As somebody that has worked in and attended both urban and suburban school districts I find this statement easy to disagree with. Your statement implies that all or even most kids from Normandy are hardened criminals and all St. Charles kids are perfect little angels, which couldn't be further from the truth. There are just as many nerds, jocks, goons, bullies, preps in our poorest districts as there are in are more urban districts.

Do I feel sorry for St. Charles residents? Why should I? If they are "good parents" and "civilized citizens" then they should have no worries. I saw more anger, hate, fear, and confusion in the faces of Francis Howell parents than concern, insight, and solutions. People want to keep their kids in some kind of safe, white, utopian bubble that hardly reflects the true America. I've found the most intelligent, interesting and successful people have usually spent a considerable amount of time around people of different backgrounds. Just saying.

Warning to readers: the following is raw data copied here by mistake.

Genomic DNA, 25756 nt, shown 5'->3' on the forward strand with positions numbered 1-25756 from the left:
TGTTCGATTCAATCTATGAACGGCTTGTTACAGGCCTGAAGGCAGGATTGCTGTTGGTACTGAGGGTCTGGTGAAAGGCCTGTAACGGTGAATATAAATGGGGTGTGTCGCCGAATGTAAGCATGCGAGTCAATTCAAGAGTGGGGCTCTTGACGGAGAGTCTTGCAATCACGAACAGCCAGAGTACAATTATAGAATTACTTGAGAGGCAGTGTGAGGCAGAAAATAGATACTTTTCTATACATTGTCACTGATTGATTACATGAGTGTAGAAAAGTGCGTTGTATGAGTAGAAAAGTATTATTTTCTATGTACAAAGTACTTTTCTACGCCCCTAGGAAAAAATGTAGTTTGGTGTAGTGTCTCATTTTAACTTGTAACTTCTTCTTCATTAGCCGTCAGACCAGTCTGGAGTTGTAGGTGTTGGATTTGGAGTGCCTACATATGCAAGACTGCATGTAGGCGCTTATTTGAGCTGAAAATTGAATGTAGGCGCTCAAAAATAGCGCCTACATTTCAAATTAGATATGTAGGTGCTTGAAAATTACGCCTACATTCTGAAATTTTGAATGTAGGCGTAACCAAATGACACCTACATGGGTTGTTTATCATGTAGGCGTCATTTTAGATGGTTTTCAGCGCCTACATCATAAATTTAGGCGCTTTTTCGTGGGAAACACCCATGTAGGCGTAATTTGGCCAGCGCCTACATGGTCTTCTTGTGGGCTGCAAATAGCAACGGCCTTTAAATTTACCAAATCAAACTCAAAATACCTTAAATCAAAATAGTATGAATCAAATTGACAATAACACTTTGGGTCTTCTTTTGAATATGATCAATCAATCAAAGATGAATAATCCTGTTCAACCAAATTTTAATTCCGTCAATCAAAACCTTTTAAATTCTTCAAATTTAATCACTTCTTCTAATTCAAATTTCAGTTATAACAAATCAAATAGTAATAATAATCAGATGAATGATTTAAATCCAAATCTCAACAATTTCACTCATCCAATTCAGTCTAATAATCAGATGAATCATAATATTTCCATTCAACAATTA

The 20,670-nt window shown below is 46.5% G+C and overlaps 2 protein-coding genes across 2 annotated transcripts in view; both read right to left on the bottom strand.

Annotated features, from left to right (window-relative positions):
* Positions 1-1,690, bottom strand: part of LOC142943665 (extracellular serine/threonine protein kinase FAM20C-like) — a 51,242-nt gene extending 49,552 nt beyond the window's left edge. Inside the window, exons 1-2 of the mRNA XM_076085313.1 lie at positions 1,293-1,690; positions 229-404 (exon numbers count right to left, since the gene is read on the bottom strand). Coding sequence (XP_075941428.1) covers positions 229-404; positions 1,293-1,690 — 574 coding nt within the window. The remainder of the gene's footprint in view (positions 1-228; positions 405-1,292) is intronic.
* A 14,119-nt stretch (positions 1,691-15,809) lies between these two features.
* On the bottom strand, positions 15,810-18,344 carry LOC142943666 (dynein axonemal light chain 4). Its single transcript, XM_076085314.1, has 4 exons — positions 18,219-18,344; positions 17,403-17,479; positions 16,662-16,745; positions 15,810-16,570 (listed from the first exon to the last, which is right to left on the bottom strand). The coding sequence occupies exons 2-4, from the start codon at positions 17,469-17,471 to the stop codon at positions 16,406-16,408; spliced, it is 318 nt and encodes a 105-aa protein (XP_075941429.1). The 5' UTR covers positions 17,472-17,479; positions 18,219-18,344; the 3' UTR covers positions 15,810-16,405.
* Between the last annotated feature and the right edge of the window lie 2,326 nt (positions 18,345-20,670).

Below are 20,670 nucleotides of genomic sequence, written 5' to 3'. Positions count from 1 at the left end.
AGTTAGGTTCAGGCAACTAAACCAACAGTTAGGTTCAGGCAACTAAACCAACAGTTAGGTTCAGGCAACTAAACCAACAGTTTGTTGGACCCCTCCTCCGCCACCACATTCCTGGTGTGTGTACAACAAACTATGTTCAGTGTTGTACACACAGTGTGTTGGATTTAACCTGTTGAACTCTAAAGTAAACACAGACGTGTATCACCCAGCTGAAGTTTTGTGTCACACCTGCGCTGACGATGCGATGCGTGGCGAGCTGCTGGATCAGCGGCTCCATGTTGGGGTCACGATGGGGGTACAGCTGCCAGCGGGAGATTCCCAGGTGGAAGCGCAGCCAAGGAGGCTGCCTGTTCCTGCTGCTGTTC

Personally, I wish there was more focus on issues of poverty and economic development that negatively effect educational and social outcomes in particular neighborhoods.
goat314 wrote:
Mark Groth wrote:
Man, this Normandy transfer is really a tough one. I just don't see this as a good solution for anyone, Normandy or St. Charles. I feel sorry for both parties.

http://www.stltoday.com/news/local/education/francis-howell-parents-vent-anger-concerns-about-potential-transfers/article_68c7e3e9-6d26-5965-ab16-36180655e2c0.html

If I were ever to leave St. Louis, the city I truly love, it would be because of my family being a victim of violent crime or sub-par/uncivilized schools. I empathize with the St. Charles parents, I mean they moved out there to have their kids in a school with good student:teacher ratios and high test scores, and lots of midddle class kids. What's wrong with that? This was kind of dropped into their laps a month before school starts. Many will call St. Charles people racist, but you can't deny the fact that Normandy teenagers and St. Charles teenagers couldn't be more different and each present their own set of problems and challenges.